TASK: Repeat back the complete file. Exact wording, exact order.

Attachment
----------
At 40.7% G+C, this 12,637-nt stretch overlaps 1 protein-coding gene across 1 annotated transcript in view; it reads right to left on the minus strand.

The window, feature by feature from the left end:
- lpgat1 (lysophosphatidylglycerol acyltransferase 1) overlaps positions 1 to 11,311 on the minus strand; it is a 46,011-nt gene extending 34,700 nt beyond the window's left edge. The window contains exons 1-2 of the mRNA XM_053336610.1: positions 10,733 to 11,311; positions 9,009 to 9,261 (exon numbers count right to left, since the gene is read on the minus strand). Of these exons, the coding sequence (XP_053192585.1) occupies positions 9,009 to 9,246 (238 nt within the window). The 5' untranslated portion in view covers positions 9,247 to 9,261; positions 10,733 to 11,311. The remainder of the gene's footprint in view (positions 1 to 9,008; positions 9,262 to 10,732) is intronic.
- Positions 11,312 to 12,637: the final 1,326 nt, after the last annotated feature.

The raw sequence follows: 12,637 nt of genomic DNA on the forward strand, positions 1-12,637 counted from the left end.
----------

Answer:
At 40.7% G+C, this 12,637-nt stretch overlaps 1 protein-coding gene across 1 annotated transcript in view; it reads right to left on the minus strand.

The window, feature by feature from the left end:
- lpgat1 (lysophosphatidylglycerol acyltransferase 1) overlaps positions 1 to 11,311 on the minus strand; it is a 46,011-nt gene extending 34,700 nt beyond the window's left edge. The window contains exons 1-2 of the mRNA XM_053336610.1: positions 10,733 to 11,311; positions 9,009 to 9,261 (exon numbers count right to left, since the gene is read on the minus strand). Of these exons, the coding sequence (XP_053192585.1) occupies positions 9,009 to 9,246 (238 nt within the window). The 5' untranslated portion in view covers positions 9,247 to 9,261; positions 10,733 to 11,311. The remainder of the gene's footprint in view (positions 1 to 9,008; positions 9,262 to 10,732) is intronic.
- Positions 11,312 to 12,637: the final 1,326 nt, after the last annotated feature.

The raw sequence follows: 12,637 nt of genomic DNA on the forward strand, positions 1-12,637 counted from the left end.